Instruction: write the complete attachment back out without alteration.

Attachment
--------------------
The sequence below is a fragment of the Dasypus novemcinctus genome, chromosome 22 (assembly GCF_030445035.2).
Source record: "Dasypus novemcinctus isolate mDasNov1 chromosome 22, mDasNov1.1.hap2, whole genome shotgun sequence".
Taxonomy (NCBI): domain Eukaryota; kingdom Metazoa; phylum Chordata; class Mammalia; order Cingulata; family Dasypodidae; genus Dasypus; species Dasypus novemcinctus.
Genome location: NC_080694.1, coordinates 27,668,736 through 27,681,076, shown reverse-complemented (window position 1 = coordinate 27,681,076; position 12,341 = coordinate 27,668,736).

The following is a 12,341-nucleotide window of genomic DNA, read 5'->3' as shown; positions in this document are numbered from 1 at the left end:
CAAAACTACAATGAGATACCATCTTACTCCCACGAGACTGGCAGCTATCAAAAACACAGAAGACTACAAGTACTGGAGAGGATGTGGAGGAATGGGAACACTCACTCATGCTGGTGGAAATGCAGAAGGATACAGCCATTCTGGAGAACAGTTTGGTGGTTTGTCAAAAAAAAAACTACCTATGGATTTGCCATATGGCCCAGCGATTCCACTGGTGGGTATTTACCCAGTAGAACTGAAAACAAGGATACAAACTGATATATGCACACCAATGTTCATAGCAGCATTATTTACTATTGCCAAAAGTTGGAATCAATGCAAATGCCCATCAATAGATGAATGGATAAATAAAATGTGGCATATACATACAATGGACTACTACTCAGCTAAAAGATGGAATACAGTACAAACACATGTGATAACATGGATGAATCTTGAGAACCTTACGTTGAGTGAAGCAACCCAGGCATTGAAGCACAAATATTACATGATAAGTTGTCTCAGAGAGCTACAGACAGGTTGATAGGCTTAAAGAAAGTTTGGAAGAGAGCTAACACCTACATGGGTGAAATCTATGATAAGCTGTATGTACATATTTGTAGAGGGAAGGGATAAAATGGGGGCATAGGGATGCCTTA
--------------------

The sequence below is a fragment of the Dasypus novemcinctus genome, chromosome 22 (assembly GCF_030445035.2).
Source record: "Dasypus novemcinctus isolate mDasNov1 chromosome 22, mDasNov1.1.hap2, whole genome shotgun sequence".
Taxonomy (NCBI): domain Eukaryota; kingdom Metazoa; phylum Chordata; class Mammalia; order Cingulata; family Dasypodidae; genus Dasypus; species Dasypus novemcinctus.
Genome location: NC_080694.1, coordinates 27,668,736 through 27,681,076, shown reverse-complemented (window position 1 = coordinate 27,681,076; position 12,341 = coordinate 27,668,736).

The following is a 12,341-nucleotide window of genomic DNA, read 5'->3' as shown; positions in this document are numbered from 1 at the left end:
CAAAACTACAATGAGATACCATCTTACTCCCACGAGACTGGCAGCTATCAAAAACACAGAAGACTACAAGTACTGGAGAGGATGTGGAGGAATGGGAACACTCACTCATGCTGGTGGAAATGCAGAAGGATACAGCCATTCTGGAGAACAGTTTGGTGGTTTGTCAAAAAAAAAACTACCTATGGATTTGCCATATGGCCCAGCGATTCCACTGGTGGGTATTTACCCAGTAGAACTGAAAACAAGGATACAAACTGATATATGCACACCAATGTTCATAGCAGCATTATTTACTATTGCCAAAAGTTGGAATCAATGCAAATGCCCATCAATAGATGAATGGATAAATAAAATGTGGCATATACATACAATGGACTACTACTCAGCTAAAAGATGGAATACAGTACAAACACATGTGATAACATGGATGAATCTTGAGAACCTTACGTTGAGTGAAGCAACCCAGGCATTGAAGCACAAATATTACATGATAAGTTGTCTCAGAGAGCTACAGACAGGTTGATAGGCTTAAAGAAAGTTTGGAAGAGAGCTAACACCTACATGGGTGAAATCTATGATAAGCTGTATGTACATATTTGTAGAGGGAAGGGATAAAATGGGGGCATAGGGATGCCTTA